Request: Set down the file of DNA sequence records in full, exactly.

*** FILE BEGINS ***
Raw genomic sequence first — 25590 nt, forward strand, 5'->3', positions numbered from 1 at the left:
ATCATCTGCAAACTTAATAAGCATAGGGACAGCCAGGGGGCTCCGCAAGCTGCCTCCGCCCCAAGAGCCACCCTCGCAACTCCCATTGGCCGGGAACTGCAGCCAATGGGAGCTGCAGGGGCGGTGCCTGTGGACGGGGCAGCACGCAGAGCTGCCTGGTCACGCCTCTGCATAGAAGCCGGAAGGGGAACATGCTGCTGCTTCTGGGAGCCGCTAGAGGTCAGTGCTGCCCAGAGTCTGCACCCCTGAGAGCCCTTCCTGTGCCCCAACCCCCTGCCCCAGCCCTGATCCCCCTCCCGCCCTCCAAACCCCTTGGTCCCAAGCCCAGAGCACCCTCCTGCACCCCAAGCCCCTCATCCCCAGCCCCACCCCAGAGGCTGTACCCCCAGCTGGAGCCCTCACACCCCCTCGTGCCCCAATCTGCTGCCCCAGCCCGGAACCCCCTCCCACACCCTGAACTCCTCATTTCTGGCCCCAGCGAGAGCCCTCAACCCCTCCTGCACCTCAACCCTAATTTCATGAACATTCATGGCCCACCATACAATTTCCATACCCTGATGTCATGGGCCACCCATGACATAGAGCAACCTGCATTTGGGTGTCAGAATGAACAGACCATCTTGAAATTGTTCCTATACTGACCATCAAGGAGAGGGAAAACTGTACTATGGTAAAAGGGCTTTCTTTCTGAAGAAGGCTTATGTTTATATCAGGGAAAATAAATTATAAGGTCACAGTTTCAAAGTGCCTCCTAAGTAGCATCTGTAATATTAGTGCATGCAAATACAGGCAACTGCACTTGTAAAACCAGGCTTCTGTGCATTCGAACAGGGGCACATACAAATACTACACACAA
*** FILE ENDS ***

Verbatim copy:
Raw genomic sequence first — 25590 nt, forward strand, 5'->3', positions numbered from 1 at the left:
ATCATCTGCAAACTTAATAAGCATAGGGACAGCCAGGGGGCTCCGCAAGCTGCCTCCGCCCCAAGAGCCACCCTCGCAACTCCCATTGGCCGGGAACTGCAGCCAATGGGAGCTGCAGGGGCGGTGCCTGTGGACGGGGCAGCACGCAGAGCTGCCTGGTCACGCCTCTGCATAGAAGCCGGAAGGGGAACATGCTGCTGCTTCTGGGAGCCGCTAGAGGTCAGTGCTGCCCAGAGTCTGCACCCCTGAGAGCCCTTCCTGTGCCCCAACCCCCTGCCCCAGCCCTGATCCCCCTCCCGCCCTCCAAACCCCTTGGTCCCAAGCCCAGAGCACCCTCCTGCACCCCAAGCCCCTCATCCCCAGCCCCACCCCAGAGGCTGTACCCCCAGCTGGAGCCCTCACACCCCCTCGTGCCCCAATCTGCTGCCCCAGCCCGGAACCCCCTCCCACACCCTGAACTCCTCATTTCTGGCCCCAGCGAGAGCCCTCAACCCCTCCTGCACCTCAACCCTAATTTCATGAACATTCATGGCCCACCATACAATTTCCATACCCTGATGTCATGGGCCACCCATGACATAGAGCAACCTGCATTTGGGTGTCAGAATGAACAGACCATCTTGAAATTGTTCCTATACTGACCATCAAGGAGAGGGAAAACTGTACTATGGTAAAAGGGCTTTCTTTCTGAAGAAGGCTTATGTTTATATCAGGGAAAATAAATTATAAGGTCACAGTTTCAAAGTGCCTCCTAAGTAGCATCTGTAATATTAGTGCATGCAAATACAGGCAACTGCACTTGTAAAACCAGGCTTCTGTGCATTCGAACAGGGGCACATACAAATACTACACACAA